It may go without saying (but I’m going to say it anyway, and I’ll be posting more on the subject later), you need a good dialogue with the people who run your storage and virtualization tiers.   If you’re the kind of DBA who believes that DBAs are from Mars, and Storage Guys are from a completely different solar system (you know who you are), think really hard about whether you’ll be able to pull this off.   Ideally, you’re able to at least see eye to eye with the guys who keep the rug under you.

Sunday, January 23, 2011

Things to Think About Before Virtualizing SQL Server’s Underlying OS, or Adopting a Pit Bull – Part One

Note: This is an old article, and while Pit Bulls, in general, have remained largely the same in the meantime (although Gerald in particular has a very distinguished grey face now), SQL Server licensing for virtualized platforms has changed dramatically. For more information on the current licensing requirements see the SQL 2012 Licensing Guide, or consult your Microsoft Rep.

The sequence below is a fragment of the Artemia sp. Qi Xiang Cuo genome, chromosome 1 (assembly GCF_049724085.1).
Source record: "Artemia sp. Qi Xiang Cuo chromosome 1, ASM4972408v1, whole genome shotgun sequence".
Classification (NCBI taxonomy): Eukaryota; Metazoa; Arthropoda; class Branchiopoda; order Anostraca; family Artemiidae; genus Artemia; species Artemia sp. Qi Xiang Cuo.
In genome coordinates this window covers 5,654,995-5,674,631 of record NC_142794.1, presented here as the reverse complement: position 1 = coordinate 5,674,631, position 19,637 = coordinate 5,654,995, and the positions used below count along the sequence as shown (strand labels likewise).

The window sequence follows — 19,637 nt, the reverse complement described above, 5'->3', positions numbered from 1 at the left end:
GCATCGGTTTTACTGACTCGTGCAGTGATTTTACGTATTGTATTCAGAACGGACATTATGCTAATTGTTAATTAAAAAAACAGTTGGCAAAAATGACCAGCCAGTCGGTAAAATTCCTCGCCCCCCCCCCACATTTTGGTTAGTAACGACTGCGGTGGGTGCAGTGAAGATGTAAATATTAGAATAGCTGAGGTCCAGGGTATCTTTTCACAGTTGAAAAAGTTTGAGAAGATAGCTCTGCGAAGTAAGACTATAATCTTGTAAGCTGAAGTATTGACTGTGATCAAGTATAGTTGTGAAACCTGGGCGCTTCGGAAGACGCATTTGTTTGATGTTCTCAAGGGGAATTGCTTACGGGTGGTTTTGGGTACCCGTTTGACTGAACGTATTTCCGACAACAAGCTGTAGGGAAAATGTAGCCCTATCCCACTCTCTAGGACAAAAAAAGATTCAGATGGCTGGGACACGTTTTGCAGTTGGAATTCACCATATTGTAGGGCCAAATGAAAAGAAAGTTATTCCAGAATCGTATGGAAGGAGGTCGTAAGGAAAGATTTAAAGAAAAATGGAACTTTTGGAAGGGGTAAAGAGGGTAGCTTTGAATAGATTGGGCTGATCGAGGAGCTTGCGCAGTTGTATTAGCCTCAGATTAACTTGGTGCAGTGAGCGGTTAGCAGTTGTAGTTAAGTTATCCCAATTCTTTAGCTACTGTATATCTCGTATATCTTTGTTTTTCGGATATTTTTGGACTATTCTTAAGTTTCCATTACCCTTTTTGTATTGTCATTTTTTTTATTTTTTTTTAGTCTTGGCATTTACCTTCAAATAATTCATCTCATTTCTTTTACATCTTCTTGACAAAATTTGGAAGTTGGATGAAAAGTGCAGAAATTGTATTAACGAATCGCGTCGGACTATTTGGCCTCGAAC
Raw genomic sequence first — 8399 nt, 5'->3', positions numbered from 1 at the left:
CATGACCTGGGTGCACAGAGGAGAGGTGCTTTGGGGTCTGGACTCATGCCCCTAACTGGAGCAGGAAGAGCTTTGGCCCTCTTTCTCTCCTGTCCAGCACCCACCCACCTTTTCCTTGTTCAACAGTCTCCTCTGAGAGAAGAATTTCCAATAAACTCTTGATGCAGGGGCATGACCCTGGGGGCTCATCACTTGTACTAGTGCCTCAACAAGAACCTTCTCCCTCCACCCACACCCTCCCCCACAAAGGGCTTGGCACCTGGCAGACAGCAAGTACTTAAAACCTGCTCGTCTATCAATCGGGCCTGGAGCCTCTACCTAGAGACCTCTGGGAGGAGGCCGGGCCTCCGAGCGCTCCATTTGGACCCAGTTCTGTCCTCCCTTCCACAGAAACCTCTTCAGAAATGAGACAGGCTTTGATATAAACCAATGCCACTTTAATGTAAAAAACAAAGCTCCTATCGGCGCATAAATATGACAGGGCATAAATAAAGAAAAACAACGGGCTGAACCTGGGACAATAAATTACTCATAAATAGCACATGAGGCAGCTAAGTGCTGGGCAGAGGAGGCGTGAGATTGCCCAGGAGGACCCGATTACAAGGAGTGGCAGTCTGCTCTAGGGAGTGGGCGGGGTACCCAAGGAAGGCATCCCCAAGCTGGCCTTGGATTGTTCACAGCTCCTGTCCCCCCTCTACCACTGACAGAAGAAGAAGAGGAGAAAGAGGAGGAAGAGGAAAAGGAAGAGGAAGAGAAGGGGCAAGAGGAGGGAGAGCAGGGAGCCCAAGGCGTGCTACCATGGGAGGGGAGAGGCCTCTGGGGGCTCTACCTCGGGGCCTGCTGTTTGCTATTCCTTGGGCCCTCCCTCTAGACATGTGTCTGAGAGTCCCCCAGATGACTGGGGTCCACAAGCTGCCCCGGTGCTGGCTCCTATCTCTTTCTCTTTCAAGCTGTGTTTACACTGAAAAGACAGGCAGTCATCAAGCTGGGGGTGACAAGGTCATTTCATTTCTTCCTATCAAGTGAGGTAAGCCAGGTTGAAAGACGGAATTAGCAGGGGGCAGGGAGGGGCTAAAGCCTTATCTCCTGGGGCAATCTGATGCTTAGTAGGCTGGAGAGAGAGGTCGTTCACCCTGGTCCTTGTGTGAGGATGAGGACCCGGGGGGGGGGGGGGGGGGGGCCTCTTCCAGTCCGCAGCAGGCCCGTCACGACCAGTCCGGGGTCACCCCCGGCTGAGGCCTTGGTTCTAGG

These days, I think a lot about both SQL Server Virtualization and Pit Bulls.  They’re partly on my mind because they‘re two of my favorite things, and partly because both get a lot of unjustified bad press.  I'll admit that in both cases, I can be a little biased.  I may have already tipped my hand by playing the "favorite" card.  You can probably hear the pit bull snoring on my feet from wherever you are, and my constant posts on Virtualization probably don‘t help hide my feelings about virtualizing SQL – so  it’s pretty obvious which side of the debate I’m on.  In my environment, we've gone so far down the virtualization road, and gotten so much out of it, that it's sometimes hard to understand why opportunities for virtualization would be passed up.  However, a couple of  months ago at SQLPASS, I had a bunch of conversations with people who had thought a whole lot about virtualizing SQL and had decided for very good reasons, that it wasn't an appropriate solution.  This got me thinking about…